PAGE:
August 2020, preferred pronouns: she/her
Baldwin for the Arts was a transformative experience. It lives in the answer to the rhetorical question Gloria Anzaldúa once posed in the seminal anthology, This Bridge Called My Back: “Who gave us permission to perform the act of writing?” It’s a question I return to often, and at Baldwin the answer was clear. Everything felt more possible; I felt more possible.
I’m forever grateful for the uninterrupted time I was afforded to sit with my creative obsessions. For the time to think, to write, to be. I’ve been working on my debut poetry manuscript for some time, knowing the stories I needed to tell required a different set of tools. At Baldwin, those tools were ignited and alive. I felt courageous enough to write the poems that haunted me and safe enough to ask the harder questions of drafts I was revising.
As I worked on a series of basketball sonnets exploring my own relationship to diaspora, language, queerness, and the colonial relationship between the U.S and Puerto Rico—I’d shoot hoops in the driveway each afternoon and somewhere in that geography, find another breakthrough (another “lane” into the work). The path toward my own eye was made clearer, more available to me, because Baldwin for the Arts intimately understands what feeds the work: it provided a stillness and sense of care that I’ve felt in very few places. To put it plainly, this space put me back in my bones.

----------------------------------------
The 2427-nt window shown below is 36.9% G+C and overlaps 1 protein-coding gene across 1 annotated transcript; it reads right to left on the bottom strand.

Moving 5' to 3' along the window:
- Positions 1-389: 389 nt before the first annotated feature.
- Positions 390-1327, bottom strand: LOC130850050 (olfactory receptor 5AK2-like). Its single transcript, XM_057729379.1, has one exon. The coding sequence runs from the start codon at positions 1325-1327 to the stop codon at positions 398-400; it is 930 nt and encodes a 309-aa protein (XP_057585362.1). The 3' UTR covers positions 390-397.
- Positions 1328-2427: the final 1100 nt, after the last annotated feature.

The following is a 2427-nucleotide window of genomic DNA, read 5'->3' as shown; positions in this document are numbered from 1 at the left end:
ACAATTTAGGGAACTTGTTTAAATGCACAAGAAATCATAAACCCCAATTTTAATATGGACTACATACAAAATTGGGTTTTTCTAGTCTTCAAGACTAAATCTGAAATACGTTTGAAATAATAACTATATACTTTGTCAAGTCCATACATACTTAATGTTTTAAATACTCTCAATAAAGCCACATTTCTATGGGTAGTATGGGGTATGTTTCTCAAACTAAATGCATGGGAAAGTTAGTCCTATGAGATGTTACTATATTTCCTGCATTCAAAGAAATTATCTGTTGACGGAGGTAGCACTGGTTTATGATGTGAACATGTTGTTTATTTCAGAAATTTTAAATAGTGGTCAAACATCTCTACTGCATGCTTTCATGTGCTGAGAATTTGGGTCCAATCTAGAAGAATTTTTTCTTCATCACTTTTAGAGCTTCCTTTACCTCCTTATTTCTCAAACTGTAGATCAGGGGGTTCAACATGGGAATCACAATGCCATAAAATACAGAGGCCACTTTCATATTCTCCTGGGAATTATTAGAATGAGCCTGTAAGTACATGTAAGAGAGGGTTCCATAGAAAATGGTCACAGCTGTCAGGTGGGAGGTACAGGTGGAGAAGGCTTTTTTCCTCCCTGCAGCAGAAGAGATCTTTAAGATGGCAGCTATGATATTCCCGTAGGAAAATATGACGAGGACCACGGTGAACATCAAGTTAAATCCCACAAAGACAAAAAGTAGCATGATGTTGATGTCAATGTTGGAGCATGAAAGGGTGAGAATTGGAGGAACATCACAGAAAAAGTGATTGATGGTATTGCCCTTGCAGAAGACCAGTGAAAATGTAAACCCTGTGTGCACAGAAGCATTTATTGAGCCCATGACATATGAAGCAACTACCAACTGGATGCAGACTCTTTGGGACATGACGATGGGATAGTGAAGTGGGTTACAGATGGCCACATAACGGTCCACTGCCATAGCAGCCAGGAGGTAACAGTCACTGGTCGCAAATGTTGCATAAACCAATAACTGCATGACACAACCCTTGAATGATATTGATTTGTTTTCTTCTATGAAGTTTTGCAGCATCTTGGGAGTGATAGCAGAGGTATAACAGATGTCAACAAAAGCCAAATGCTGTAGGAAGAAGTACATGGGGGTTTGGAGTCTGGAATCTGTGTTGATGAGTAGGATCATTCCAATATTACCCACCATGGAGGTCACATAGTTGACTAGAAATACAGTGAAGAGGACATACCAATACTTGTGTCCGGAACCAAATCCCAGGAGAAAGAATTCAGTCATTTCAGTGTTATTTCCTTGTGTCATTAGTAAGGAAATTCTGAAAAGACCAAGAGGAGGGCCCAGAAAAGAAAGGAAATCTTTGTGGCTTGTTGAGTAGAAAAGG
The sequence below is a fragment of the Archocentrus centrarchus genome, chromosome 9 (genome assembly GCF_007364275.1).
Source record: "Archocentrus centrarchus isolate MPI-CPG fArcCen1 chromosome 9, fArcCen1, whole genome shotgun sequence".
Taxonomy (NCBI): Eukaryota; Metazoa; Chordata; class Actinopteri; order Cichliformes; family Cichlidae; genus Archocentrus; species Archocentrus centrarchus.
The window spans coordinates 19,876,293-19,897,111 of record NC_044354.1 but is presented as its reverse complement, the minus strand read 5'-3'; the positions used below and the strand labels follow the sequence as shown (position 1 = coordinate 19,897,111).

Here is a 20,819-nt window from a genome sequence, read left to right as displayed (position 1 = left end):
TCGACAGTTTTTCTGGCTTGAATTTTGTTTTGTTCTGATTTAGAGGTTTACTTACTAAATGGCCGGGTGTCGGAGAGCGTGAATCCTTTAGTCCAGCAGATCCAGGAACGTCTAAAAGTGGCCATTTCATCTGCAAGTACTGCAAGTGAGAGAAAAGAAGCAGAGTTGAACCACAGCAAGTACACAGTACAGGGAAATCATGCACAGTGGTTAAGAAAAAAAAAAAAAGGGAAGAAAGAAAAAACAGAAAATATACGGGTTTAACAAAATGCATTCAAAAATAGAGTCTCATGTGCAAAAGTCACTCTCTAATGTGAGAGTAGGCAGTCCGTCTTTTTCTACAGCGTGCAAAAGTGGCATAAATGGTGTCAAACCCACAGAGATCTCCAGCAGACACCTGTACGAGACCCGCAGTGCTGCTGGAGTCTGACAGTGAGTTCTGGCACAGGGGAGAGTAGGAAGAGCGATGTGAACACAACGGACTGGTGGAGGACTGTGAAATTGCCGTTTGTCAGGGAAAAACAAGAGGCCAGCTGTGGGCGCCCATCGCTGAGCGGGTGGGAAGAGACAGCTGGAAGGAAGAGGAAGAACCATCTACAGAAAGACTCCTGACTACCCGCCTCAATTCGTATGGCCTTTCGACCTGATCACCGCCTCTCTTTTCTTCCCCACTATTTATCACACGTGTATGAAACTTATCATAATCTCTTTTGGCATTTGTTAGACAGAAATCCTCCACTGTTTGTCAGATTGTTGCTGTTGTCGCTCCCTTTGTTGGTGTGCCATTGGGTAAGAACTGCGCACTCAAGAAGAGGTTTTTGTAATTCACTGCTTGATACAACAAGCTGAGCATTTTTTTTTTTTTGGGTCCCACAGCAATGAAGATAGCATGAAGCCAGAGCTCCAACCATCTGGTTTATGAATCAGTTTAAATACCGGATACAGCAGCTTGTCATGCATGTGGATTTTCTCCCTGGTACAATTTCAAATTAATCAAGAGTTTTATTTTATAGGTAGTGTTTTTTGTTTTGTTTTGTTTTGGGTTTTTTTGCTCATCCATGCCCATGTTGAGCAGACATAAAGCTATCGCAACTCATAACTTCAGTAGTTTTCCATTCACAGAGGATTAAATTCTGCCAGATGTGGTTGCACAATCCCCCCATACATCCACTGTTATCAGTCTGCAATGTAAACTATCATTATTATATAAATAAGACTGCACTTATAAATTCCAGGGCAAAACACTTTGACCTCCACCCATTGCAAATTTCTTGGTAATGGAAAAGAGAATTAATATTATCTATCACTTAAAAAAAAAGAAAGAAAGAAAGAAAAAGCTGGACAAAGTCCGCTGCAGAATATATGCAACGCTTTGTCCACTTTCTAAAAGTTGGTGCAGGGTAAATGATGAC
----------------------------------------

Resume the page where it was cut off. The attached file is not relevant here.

It was truly an honor to be welcomed into this vibrant community. I’m incredibly humbled and grateful for Baldwin’s vision and Jacqueline Woodson’s deep generosity. Baldwin for the Arts is a creative harbor, a literary lighthouse, and above all, a place to dream…